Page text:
A new study, published in BMC Psychiatry, explores the role of pets for individuals diagnosed with a long -term ‘mental illness.’ The qualitative study, conducted in England, finds that pets play a central role in their owners’ daily management of mental health concerns. The authors, led by Helen Brooks, a faculty member at the University of Manchester, recommend that pets be considered when providing mental health services.
The authors report,
“The implications of this study propose that pets should be considered a main, rather than a marginal source of support, in the management of long-term mental health problems.”
Individuals diagnosed with mental health problems often struggle to maintain connections with social networks and experience stigma related to their diagnoses. Research has demonstrated the benefits of Animal Assisted Therapy for individuals with long-term physical health conditions. The value of pet ownership for reducing stress and improving the quality of life has also been shown. Yet, “the role of pets is likely to have been under-acknowledged, with indications in research that some people consider their pets as being as important as family members, and their value in terms of companionship, love, and support is widely acknowledged,” state the researchers.
In an attempt to better understand “the contribution of pets in the broader context of support networks and the role they may play in recovery-orientated activities and the management of mental health,” the researchers conducted qualitative interviews with pet owners who have been diagnosed with a long-term ‘mental illness.’ Fifty-four participants engaged in ‘ego’ network mapping. Network diagrams were created for each participant with three concentric circles. The innermost circle represents people, pets, activities, places, and objects that are most important in managing participants’ mental health, and outer circles represent supports that are important, but less so than more inner circles.
Twenty-five participants reported that they have a pet. Pets were described as most central in 60% of participants (n = 15). An additional 20% (n = 5) placed pets in the second most central circle. Relationships with pets tended to be less important for participants who had strong family and friend relationships, compared to participants who had challenges in these relationships. The authors note, “For these people, the relationships with companion animals took on discrete and definite functions within networks, which were different to the norms associated with human-to-human relationships.”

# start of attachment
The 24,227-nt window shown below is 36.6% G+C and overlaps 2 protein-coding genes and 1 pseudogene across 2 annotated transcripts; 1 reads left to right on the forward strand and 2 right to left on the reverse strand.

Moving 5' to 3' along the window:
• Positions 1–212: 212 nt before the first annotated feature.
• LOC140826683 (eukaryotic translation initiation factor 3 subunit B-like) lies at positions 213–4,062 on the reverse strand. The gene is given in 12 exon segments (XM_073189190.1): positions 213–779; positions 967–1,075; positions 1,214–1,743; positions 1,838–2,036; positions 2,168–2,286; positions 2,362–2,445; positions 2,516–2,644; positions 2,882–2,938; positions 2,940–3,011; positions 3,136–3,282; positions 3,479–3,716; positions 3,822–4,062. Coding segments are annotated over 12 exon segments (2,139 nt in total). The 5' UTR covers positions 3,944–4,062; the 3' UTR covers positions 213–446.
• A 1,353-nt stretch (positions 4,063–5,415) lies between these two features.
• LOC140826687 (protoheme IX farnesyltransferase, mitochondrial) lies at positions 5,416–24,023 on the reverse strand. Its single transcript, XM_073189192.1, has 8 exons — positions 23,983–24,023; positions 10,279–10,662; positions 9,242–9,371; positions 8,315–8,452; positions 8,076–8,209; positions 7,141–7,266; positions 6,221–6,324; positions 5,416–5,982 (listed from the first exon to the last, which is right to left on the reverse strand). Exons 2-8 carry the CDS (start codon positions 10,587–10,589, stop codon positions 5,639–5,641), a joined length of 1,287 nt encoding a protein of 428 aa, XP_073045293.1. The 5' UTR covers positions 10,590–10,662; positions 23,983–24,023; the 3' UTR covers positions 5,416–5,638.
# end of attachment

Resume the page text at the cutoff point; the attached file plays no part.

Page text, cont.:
Participants identified many qualities in their relationships with pets that they felt are more difficult to receive in human relationships, including a sense of trust, validation, and unconditional love. The researchers describe, “Pets were relevant to an individual’s construction of self and played a unique role in the reduction and management of stigma. For example, pets were seen to accept people for who they were without judgment or resentment.” One participant stated, “They [pets] don’t look at the scars on your arms, or they don’t question things, and they don’t question where you’ve been.”
Participants also reported that their pets helped them continue to engage in daily tasks regardless of how they were feeling. One participant described, “You know, so in terms of mental health, when you just want to sink into a pit and just sort of retreat from the entire world, they force me, the cats force me to sort of still be involved with the world.”
Pets demonstrated therapeutic benefits of helping to calm their owners, as well as providing a source of distraction. “Pets provided ontological security through generating a sense of order and continuity to individual experiences and through this close connection provided a sense of meaning to people’s lives” that they may not receive in their social network or broader community, explain the authors.
Many individuals with mental health concerns have pets, and these relationships are often beneficial and should be considered in care planning. The researchers state that the study “illuminated the role of pets as a hidden resource for mental health management and supports the idea of a ‘lifestyle’ approach to the management of mental health problems and prevention.”
The authors suggest that discussing pets in care planning can foster the relationship between healthcare providers and consumers. They also note the importance of addressing pet owners’ concerns about who will care for pets during crises or extended absences (e.g., hospitalizations). The researchers conclude, “These insights provide the mental health community with possible areas to target intervention and potential ways in which to better involve service users in service provision through the discussion of valued experiences.”
Brooks, H., Rushton, K., Walker, S., Lovell, K., & Rogers, A. (2016). Ontological security and connectivity provided by pets: A study in the self-management of the everyday lives of people diagnosed with a long-term mental health condition. BMC Psychiatry, 16, 409. doi:10.1186/s12888-016-1111-3 (Abstract)